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Sunday, 10 March 2013

Ben Lomond

Queenstown has forged itself as the hub of adventure in the deep south, but I find spending more than a few hours in the town itself intolerable. The emphasis is on quick thrills in the outdoors with a big price tag for the adrenaline fix.

So with an afternoon to kill in tourist capital before the New Years celebrations, Sarah Liley and I headed up the Gondola trail towards Ben Lomond. The MTB trails down this hill are bermed to perfection, but we were burning our calves uphill - past the walking downhill riders, weighed down by their heavy full-suspension machines.


Emerging from the bushline to see the summit
Beyond the top of the Gondola station, we emerge out of the bush line onto a rocky trail sidling up towards Ben Lomond Saddle - a real pleasure to run - the perfect gradient, technical but fast. With the summit rising ahead of us, despite our shortage on time there was no way we'd turn back before the top, summit fever was raging, the rest could wait!

Climbing up from Ben Lomond Saddle

From the saddle its a gradual steepening rough trail along the ridge, at times taking switchbacks to alleviate the stress on your calves. The wind picked up pace as we gained height - still in short sleeves this forced us to keep moving swiftly. I was now in the zone, pushing my pain threshold to sustain a maximum speed up the climb.

With the high effort comes pulsating waves of endorphins and a cold head rush that just makes you want to scream out, you take in your height, the incredible view over Wakatipu and Queenstown, and feel your great progress towards the summit as incentive to push even harder!


Cheers to a New Year from the summit



At last you encircle the summit cone and top out at the summit, the sundial monument, showing the names of mountains in all directions around. About 1 hour 45 mins from Queenstown. A real mountain three-sixty, I wished it was winter to see the surrounding peaks covered in snow for pure aesthetics. We toasted with Speights Summit to keep to New Years tradition, a luxury probably not intended to quench ones thirst, but a novelty appropriate to appreciating the Pride of the South.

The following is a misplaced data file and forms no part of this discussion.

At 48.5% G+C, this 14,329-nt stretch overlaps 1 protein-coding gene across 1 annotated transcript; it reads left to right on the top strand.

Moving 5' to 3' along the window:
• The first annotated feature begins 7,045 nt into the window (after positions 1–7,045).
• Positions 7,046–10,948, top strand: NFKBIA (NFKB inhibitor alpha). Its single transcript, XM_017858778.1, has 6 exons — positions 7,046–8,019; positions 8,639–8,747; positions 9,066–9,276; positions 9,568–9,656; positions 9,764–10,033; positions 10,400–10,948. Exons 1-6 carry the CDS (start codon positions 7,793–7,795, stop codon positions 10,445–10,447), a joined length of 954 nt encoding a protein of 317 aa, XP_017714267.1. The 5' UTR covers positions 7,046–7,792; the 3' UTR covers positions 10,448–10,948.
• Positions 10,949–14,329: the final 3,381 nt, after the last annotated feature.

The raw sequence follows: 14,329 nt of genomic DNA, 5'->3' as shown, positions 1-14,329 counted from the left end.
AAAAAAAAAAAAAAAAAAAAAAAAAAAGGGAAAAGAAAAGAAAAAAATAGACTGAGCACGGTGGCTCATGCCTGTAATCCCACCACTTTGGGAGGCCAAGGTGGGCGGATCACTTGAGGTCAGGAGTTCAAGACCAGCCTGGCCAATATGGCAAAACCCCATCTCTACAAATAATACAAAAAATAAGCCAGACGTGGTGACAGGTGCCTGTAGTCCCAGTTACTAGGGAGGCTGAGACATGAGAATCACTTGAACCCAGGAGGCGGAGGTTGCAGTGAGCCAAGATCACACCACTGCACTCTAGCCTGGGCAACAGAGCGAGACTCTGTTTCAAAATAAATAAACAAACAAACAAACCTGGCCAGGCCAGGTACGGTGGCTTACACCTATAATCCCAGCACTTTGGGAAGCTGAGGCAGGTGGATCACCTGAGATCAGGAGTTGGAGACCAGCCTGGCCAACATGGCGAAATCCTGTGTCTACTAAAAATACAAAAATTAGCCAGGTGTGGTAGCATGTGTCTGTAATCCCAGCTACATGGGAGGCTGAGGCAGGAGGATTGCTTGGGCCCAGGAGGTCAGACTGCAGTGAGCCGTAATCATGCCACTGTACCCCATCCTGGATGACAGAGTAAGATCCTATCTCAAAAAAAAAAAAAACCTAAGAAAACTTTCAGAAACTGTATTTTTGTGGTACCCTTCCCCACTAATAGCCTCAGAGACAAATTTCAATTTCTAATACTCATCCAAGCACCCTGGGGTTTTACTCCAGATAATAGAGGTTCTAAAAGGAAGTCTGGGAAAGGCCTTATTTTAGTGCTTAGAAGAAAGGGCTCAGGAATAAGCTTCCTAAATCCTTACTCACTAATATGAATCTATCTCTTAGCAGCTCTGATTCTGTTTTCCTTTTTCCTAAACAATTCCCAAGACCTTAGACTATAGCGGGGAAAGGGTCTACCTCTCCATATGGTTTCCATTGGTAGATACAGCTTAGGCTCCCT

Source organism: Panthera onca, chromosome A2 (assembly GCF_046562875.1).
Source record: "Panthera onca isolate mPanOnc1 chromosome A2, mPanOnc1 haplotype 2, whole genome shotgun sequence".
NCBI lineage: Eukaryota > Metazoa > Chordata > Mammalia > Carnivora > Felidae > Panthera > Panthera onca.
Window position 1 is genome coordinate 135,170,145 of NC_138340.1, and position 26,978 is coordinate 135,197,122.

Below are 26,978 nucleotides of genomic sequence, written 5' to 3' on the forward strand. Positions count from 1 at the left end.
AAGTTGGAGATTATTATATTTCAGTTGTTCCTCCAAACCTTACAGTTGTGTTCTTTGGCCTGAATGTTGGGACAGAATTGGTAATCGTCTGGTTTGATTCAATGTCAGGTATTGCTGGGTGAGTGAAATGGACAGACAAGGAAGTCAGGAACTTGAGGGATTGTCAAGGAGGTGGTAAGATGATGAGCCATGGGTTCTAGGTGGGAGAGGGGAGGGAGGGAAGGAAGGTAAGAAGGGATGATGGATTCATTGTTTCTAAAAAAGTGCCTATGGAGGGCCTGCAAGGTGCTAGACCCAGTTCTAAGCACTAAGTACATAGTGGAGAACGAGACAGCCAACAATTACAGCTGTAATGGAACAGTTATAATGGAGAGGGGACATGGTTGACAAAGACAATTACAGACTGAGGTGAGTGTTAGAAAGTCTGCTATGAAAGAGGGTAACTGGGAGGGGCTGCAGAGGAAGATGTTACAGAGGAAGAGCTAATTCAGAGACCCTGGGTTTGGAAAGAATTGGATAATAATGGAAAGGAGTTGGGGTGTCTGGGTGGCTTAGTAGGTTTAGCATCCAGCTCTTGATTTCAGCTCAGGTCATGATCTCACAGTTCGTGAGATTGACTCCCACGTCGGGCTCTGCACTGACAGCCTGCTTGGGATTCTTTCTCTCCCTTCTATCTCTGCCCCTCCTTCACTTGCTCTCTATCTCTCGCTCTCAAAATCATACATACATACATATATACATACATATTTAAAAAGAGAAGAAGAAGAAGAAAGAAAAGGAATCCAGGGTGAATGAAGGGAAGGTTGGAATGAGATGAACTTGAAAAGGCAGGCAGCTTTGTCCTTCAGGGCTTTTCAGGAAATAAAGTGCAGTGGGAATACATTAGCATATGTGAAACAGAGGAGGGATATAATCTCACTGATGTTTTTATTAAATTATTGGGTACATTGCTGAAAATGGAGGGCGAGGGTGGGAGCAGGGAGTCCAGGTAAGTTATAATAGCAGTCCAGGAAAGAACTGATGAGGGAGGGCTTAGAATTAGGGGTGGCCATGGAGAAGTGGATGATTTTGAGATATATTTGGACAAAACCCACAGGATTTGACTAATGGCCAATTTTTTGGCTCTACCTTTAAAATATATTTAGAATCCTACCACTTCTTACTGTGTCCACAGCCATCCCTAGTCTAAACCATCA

Snowing on the summit - exhilarating

Just as we began our descent the wind picked up, visibility dropped and flying in from the north-west came a flurry of snow flakes! In the height of summer this was a rarity I'd never experienced, snowing at the summit. The flakes settled dry on our clothes and started coating the ground in a thin layer. Incredible. Also very cold, so we packed up the party and dropped back down the ridge on our descent. Flying down past day-hikers we'd past on our ascent we gave way and bermed off-trail not keen to sacrifice our momentum that we carried all the way home.
Technical trail on the alternative descent
We took an alternative route down to the top of the Gondola, following a rough trail along the top of the ridge rather than the well-cut sidle track. A great decision, the trail was wildly undulating with fantastic technical running and sensational views over the great lake. 4 hours return. Awesome mountain run to escape the tourist-trap that is Queenstown. Enjoy the mountains as they should be - free!

Great exposure above Wakatipu


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